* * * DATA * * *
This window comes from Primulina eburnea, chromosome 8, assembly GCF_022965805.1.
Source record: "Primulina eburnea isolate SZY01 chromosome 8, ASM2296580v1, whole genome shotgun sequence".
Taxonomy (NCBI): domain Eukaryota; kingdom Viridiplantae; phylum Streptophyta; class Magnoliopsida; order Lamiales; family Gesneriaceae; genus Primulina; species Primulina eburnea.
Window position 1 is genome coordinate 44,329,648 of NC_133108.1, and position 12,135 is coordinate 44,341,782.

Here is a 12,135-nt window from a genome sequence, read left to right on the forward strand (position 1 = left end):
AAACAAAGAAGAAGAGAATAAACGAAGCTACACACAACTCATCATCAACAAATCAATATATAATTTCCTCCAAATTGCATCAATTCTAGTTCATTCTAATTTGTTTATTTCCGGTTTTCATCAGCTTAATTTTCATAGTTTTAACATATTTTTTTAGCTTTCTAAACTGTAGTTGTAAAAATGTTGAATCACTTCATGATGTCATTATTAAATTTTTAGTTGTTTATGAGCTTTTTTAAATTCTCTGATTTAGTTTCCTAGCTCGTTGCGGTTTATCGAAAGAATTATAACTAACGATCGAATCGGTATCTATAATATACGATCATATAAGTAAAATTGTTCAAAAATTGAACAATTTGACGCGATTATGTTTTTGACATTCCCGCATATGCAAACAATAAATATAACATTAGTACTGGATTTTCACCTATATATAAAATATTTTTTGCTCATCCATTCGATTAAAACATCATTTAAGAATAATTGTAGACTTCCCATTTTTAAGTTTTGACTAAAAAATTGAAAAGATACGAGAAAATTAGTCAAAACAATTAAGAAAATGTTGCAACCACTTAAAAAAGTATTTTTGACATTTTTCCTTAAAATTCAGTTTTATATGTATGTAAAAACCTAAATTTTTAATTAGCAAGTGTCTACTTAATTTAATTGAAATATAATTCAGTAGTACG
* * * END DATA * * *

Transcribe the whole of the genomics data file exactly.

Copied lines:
This window comes from Primulina eburnea, chromosome 8, assembly GCF_022965805.1.
Source record: "Primulina eburnea isolate SZY01 chromosome 8, ASM2296580v1, whole genome shotgun sequence".
Taxonomy (NCBI): domain Eukaryota; kingdom Viridiplantae; phylum Streptophyta; class Magnoliopsida; order Lamiales; family Gesneriaceae; genus Primulina; species Primulina eburnea.
Window position 1 is genome coordinate 44,329,648 of NC_133108.1, and position 12,135 is coordinate 44,341,782.

Here is a 12,135-nt window from a genome sequence, read left to right on the forward strand (position 1 = left end):
AAACAAAGAAGAAGAGAATAAACGAAGCTACACACAACTCATCATCAACAAATCAATATATAATTTCCTCCAAATTGCATCAATTCTAGTTCATTCTAATTTGTTTATTTCCGGTTTTCATCAGCTTAATTTTCATAGTTTTAACATATTTTTTTAGCTTTCTAAACTGTAGTTGTAAAAATGTTGAATCACTTCATGATGTCATTATTAAATTTTTAGTTGTTTATGAGCTTTTTTAAATTCTCTGATTTAGTTTCCTAGCTCGTTGCGGTTTATCGAAAGAATTATAACTAACGATCGAATCGGTATCTATAATATACGATCATATAAGTAAAATTGTTCAAAAATTGAACAATTTGACGCGATTATGTTTTTGACATTCCCGCATATGCAAACAATAAATATAACATTAGTACTGGATTTTCACCTATATATAAAATATTTTTTGCTCATCCATTCGATTAAAACATCATTTAAGAATAATTGTAGACTTCCCATTTTTAAGTTTTGACTAAAAAATTGAAAAGATACGAGAAAATTAGTCAAAACAATTAAGAAAATGTTGCAACCACTTAAAAAAGTATTTTTGACATTTTTCCTTAAAATTCAGTTTTATATGTATGTAAAAACCTAAATTTTTAATTAGCAAGTGTCTACTTAATTTAATTGAAATATAATTCAGTAGTACG